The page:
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Flashcards in RT5 Deck (42)
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1

major contributors to pathogenesis of influenza virus

T cell response, interferon induction, desquamation of mucus secreting and ciliated cells

2

what is antigenic shift

sudden rearrangement of the 8 genetic subunits which results in major changes of HA and NA genes and is responsible for pandemics/epidemics

3

what is antigenic drift

gradual accumulation of point mutations in genes encoding HA and NA leading to gradual loss of stereospecificity of the Ag-Ab bond (most impo in HA because effect of neutralizing Ab is lost)

4

antigenic shift and drift is seen in which influenza

antigenic drift is seen in all 3 (with C being less frequent)

antigenic shift is only seen in A

5

how do you diagnose influenza

clinical diagnosis based on symptoms and laboratory diagnosis

6

anti flu drugs

amantadine, rimantadine, zanamivir, oseltamvir (tamiflu)

7

how does amantadine and rimantadine work

by inhibiting the uncoating of type A only since its target is the M2 protein

B and C do not have the M2 protein

8

how does zanamivir and oseltamvir work

inhibits neuraminidase -- hence forcing virus to bind to its own sialic acid and form useless clump

essentially virus will not be released from the cell in Type A and B only since C does not have NA

9

what happens with constant use of antimicrobials to treat the flu

we start to build drug resistance

10

do we build acquired immunity to the flu and is it effective

we do but it is weak because the antigen changes constantly

11

which influenza has an animal reservoir

just A

12

another name for subacute LRT infection

walking pneumonia, atypical pneumonia

13

prokaryotes for subacute LRT infection

mycoplasma spp, chlamydia spp, legionella sp, miscellaneous viruses

14

eukaryotes for subacute LRT infection

usually fungi: histoplasma sp, blastomyces sp, coccoididiodes sp, candida sp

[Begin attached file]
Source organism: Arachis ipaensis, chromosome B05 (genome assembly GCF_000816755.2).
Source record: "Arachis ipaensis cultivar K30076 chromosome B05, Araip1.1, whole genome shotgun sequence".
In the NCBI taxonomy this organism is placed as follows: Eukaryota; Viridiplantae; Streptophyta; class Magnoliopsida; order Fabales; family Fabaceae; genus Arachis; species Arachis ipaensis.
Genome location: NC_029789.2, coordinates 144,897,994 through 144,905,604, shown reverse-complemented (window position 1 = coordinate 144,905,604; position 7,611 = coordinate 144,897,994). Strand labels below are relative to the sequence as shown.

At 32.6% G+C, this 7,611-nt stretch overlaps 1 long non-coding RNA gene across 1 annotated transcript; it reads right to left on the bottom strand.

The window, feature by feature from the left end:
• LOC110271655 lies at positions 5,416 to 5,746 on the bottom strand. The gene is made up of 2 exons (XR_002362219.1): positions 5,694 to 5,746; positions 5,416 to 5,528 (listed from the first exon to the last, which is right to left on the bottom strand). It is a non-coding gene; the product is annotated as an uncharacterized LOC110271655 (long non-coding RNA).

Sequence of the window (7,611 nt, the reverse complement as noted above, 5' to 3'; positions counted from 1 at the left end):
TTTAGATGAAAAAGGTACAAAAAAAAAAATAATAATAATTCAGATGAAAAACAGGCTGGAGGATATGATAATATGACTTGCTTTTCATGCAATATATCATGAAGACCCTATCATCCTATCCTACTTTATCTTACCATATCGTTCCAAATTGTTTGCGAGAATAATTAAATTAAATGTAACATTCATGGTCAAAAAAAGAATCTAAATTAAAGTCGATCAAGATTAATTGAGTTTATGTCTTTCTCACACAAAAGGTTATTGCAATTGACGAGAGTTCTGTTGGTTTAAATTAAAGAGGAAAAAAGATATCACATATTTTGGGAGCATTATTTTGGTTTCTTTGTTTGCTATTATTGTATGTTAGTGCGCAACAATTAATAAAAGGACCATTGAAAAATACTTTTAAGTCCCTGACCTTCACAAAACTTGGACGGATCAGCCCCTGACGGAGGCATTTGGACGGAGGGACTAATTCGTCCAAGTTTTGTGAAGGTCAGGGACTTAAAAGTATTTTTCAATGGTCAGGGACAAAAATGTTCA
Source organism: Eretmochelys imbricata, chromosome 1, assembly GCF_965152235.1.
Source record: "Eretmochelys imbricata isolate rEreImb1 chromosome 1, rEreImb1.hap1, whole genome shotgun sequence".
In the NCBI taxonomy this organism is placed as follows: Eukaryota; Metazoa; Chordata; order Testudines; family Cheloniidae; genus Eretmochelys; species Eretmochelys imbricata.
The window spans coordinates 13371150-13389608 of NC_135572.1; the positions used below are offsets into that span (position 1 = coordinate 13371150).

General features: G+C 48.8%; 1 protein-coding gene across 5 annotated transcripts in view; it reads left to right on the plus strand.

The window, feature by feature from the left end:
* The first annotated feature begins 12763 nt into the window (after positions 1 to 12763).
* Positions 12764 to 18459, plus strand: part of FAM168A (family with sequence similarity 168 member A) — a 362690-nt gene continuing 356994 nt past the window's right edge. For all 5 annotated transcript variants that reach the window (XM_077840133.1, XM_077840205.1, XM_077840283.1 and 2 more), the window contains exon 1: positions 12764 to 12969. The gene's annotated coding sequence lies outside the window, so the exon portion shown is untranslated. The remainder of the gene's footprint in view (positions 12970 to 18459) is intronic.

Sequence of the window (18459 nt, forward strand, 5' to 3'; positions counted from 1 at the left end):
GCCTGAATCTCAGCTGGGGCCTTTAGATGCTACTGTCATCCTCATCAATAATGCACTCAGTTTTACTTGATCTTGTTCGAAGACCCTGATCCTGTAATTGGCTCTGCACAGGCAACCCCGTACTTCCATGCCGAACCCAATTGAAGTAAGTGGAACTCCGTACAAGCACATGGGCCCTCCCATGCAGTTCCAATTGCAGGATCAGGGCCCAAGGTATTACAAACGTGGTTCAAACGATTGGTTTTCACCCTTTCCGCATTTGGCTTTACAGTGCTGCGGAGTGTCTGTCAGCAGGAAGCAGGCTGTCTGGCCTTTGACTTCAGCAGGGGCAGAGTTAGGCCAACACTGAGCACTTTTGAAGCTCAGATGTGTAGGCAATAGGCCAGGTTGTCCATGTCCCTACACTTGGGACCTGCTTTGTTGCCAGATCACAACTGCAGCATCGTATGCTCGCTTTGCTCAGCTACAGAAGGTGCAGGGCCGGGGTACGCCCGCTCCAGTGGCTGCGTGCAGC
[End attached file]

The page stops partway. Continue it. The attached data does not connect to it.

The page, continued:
15

findings in primary atypical pneumonia

low grade lung infection that resolves around 18 days, a little fever but it only lasts a few days

16

common cause of walking pneumonia/atypical pneumonia/subacute LRT infection

mycoplasma

17

walking pneumonia with mycoplasma is common in what population

children greater than 5 years old - young adults

18

clinical syndrome of streptococcus pneumonia

pneumonia, sinusitis, and otitis media

19

describe strep pneumonia on a blood agar

-sensitive to optochin (P disk)
-does alpha hemolysis which involves a change in the redox potential of RBCs making it less red which is not as transparent as s. pyogenes that does beta hemolysis

20

commonest cause of community acquired pneumonia

strep pneumonia

21

what type of infection is strep pneumonia

it is both exogenous and endogenous
endogenous - it is within us to start with already
exogenous - if we pass ours to another human it becomes exogenous

22

pathogenesis of strep pneumonia

capsule, IgA protease, pneumolysin, autolysin, transformation

TAPIC

23

properties of pneumolysin

inhibits ciliated epithelial cell activity, cytotoxic for alveolar and endothelial cells, causes inflammation, decreases PMN effectiveness

24

prevention of strep pneumonia

polyvalent capsular polysaccharide vaccine , 7-valent conjugated vaccine

25

clinical syndrome of klebsiella pneumonia

bronchopneumonia and lung abscesses

26

general features of klebsiella pneumonia

-non motile, gram neg bacillus with a large capsule that has smooth/mucoid appearance
-part of normal flora
-uses aerobactin and enterochelin to uptake iron from host

27

pathogenesis of klebsiella pneumonia

it is gram neg so --> release of endotoxin --> necrotizing of lung tissue

28

diagnosis of klebsiella pneumonia

sputum will have red currant jelly appearance

29

clinical syndrome of legionella pneumophila and transmission

legionnaires disease (pneumonia)
pontiac fever

inhalation of contaminated aerosols (Rare)

30

general features of legionella pneumophila

gram neg, motile, non spore forming, facultative intracellular (alveolar macs)